Ortega Must Go: Nicaragua’s Popular Uprising, Explained

Since April of this year, Nicaragua’s citizenry has been waging a fierce uprising against the repressive, authoritarian government of President Daniel Ortega.

A public outcry to oust the President and Vice President began when Ortega decided to pass unilateral reforms to the country’s social security system. The announcement of these reforms was the straw that broke the camel’s back, bringing to the fore tensions that have been escalating for years. From small communities to national groups, the people of Nicaragua had had enough.

Over his 12 years in power, Ortega’s government has become increasingly autocratic, and Nicaragua’s democracy has grown progressively fragile. He has censored the press, done away with term limits, repressed opposition parties, and appointed members of his own family to leadership positions—his wife, Rosario Murillo, is currently the Vice President of Nicaragua.

A young protester in a crowd carries a sign that reads "We are the new revolution." Photo by Jorge Mejia Peralta.
A protester carries a sign that reads “We are the new revolution.” Photo by Jorge Mejia Peralta.

“We Are the New Revolution”

Protests erupted on April 18th, led by a nascent movement of university students. With his power and reputation at stake, Ortega deployed the police to silence the demonstrators. Using live ammunition against the activists, Ortega’s forces targeted students and journalist—killing 42 people in the first week of protests.

Following the tragic murders of so many university students, communal uproar bubbled and intensified. Mass vigils were held for the fallen activists. Hundreds of thousands of Nicaraguans hit the streets, armed with photographs of the deceased pinned to crosses and signs that read “what if it was your child?” and “they were students, not delinquents.”

As the demonstrations marched on, the death toll only rose. Nicaraguan police forces continued to use excessive force to shut down protests, and parapolice groups attacked protesters with impunity—empowered to do so by the state. Many students disappeared, and those detained by police were beaten and tortured, emerging from jail with fresh wounds and shaved heads.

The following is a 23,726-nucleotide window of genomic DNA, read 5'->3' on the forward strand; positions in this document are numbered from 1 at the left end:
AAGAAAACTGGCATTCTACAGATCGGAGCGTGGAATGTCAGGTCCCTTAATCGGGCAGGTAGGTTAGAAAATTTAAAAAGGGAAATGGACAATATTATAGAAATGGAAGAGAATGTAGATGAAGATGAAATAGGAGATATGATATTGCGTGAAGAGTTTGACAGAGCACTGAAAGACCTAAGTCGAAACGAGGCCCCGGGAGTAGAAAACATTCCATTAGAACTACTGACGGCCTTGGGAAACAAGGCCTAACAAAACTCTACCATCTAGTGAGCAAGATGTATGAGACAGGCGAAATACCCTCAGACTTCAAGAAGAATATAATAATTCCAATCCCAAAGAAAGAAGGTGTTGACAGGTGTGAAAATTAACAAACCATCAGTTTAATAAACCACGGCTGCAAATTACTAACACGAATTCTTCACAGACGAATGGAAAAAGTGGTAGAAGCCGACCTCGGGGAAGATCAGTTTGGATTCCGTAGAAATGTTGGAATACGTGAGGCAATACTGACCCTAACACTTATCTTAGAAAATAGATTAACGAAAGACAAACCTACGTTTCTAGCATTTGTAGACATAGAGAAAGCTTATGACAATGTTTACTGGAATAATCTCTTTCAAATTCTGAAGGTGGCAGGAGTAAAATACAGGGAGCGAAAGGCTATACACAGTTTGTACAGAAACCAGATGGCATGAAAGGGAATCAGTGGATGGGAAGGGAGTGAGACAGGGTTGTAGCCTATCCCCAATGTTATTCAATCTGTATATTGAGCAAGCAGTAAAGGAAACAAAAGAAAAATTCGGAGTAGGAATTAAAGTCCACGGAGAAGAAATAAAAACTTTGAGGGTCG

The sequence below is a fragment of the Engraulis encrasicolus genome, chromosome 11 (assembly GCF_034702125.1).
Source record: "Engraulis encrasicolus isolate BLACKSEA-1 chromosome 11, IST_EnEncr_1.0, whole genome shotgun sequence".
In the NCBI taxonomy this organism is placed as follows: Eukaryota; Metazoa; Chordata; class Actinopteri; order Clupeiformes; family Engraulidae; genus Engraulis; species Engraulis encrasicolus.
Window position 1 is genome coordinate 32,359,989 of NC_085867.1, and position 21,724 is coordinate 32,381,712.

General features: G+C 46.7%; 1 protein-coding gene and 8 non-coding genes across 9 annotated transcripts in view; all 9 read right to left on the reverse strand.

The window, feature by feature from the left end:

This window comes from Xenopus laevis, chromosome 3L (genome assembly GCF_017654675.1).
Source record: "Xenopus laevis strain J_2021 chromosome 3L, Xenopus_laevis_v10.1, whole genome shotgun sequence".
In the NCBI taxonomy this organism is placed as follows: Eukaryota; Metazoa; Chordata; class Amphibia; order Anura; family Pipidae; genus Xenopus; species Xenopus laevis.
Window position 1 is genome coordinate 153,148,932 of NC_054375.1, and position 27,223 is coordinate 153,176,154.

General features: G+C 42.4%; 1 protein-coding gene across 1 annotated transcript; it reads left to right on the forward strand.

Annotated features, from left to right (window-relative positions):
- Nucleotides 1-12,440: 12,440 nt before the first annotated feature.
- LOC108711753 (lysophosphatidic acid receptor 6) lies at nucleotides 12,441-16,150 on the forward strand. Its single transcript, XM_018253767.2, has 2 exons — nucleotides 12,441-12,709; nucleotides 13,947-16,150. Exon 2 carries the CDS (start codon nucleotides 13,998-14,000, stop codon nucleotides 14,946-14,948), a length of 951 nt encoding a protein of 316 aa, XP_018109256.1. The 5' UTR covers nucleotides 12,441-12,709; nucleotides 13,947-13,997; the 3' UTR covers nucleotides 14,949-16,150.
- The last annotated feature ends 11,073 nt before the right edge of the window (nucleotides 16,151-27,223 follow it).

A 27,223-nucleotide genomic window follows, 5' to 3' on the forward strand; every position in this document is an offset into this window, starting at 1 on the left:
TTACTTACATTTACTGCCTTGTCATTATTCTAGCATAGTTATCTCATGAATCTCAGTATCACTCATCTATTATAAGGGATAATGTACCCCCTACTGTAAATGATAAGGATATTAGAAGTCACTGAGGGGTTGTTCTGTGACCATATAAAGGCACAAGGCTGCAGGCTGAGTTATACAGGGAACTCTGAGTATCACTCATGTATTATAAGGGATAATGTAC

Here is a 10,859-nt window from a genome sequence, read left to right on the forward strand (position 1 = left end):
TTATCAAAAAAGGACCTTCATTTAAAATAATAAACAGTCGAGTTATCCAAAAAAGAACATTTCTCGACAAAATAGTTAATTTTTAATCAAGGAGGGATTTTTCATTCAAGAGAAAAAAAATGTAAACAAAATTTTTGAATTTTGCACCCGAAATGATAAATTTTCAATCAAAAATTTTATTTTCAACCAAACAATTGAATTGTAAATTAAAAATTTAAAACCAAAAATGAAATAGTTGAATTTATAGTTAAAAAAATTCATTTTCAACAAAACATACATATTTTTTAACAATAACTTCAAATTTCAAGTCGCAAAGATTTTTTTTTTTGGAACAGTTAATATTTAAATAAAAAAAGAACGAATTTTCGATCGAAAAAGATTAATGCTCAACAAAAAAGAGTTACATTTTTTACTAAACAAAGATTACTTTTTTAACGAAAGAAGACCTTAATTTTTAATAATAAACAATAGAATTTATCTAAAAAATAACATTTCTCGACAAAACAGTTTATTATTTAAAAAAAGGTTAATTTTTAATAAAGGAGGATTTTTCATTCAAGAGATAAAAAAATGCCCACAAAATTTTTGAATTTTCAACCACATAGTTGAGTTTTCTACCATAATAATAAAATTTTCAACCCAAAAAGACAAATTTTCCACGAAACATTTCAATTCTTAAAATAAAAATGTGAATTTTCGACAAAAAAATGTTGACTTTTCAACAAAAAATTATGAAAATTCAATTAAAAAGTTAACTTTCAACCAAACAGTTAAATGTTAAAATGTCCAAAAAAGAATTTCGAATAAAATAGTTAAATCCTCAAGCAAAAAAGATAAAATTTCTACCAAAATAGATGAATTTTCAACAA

In response to the popular uprising, Ortega called for a national dialogue meant to restore order—yet his actions belied this call for peace. Ortega refused to order a ceasefire or even to acknowledge the disappearances of students and the brutal repression of peaceful protesters.

Protesters carry a sign that reads “They were students, not delinquents.” Photo by Jorge Mejia Peralta.
Protesters carry a sign that reads “They were students, not delinquents.” Photo by Jorge Mejia Peralta.

During the first of these dialogues, one brave student, Lesther Alemán, 20, spoke directly to the President: “Can you sleep at night?” he asked, “We have not slept soundly. We’re being persecuted, and we’re students.”

Alemán continued, “You are the supreme chief of the National Police and of the Armed Forces of Nicaragua. We demand that you order an immediate cease to the attacks, the repression, and the killings by the paramilitary forces, by your troops, and by the mobs that are supported by the government.”

Ortega gave no response.

As it became clear that Ortega’s government was more interested in lifting the roadblocks caused by protesters than addressing the grave injustices committed under his watch, the dialogues were suspended.

On May 30th, Mother’s Day in Nicaragua, over 600,000 peaceful protesters turned to the streets. They were met by paramilitary groups and police, who opened fire on the marchers—shooting to kill. By the end of the day, the death toll had climbed even higher.

In just 69 days, more than 200 civilians have been murdered.

Protesters carry crosses draped with backpacks and names on white signs, each representing a student who was gunned down. Photo by Jorge Mejia Peralta. 
Protesters carry crosses draped with backpacks, each representing a student who was gunned down. Photo by Jorge Mejia Peralta.

On June 14th, a 24-hour nationwide strike forced Ortega to come back to the negotiating table. The next day, a 10-hour dialogue session resulted in an agreement to establish a commission that will investigate and identify those responsible for “all death and acts of violence.”

Still, the immediate crisis shows no signs of stopping. Though protesters are at great risk—in the last week alone, pro-Ortega forces have used sulfuric acid, machine guns and fire to repress citizens—activists remain determined to end Ortega’s authoritarian rule and change their country for the better.

AJWS has jumped in to provide support at this crucial moment, aiding activists that are on are on the frontlines of this uprising. With a focus on particularly vulnerable groups—like young women, LGBTI people and university students—we are helping collectives of activists access safe spaces and psychosocial support, so that they may begin to process the many traumas they have suffered in the last weeks. We’re also supporting them to increase their digital security, so that they are protected against hackers and possible attacks.

To stay up to date with this developing situation and support our ongoing efforts to keep activists safe, please visit ajws.org.

All photos by Jorge Mejia Peralta, Creative Commons License.

Emily Rugama is a Program Officer for Sexual Health and Rights at American Jewish World Service.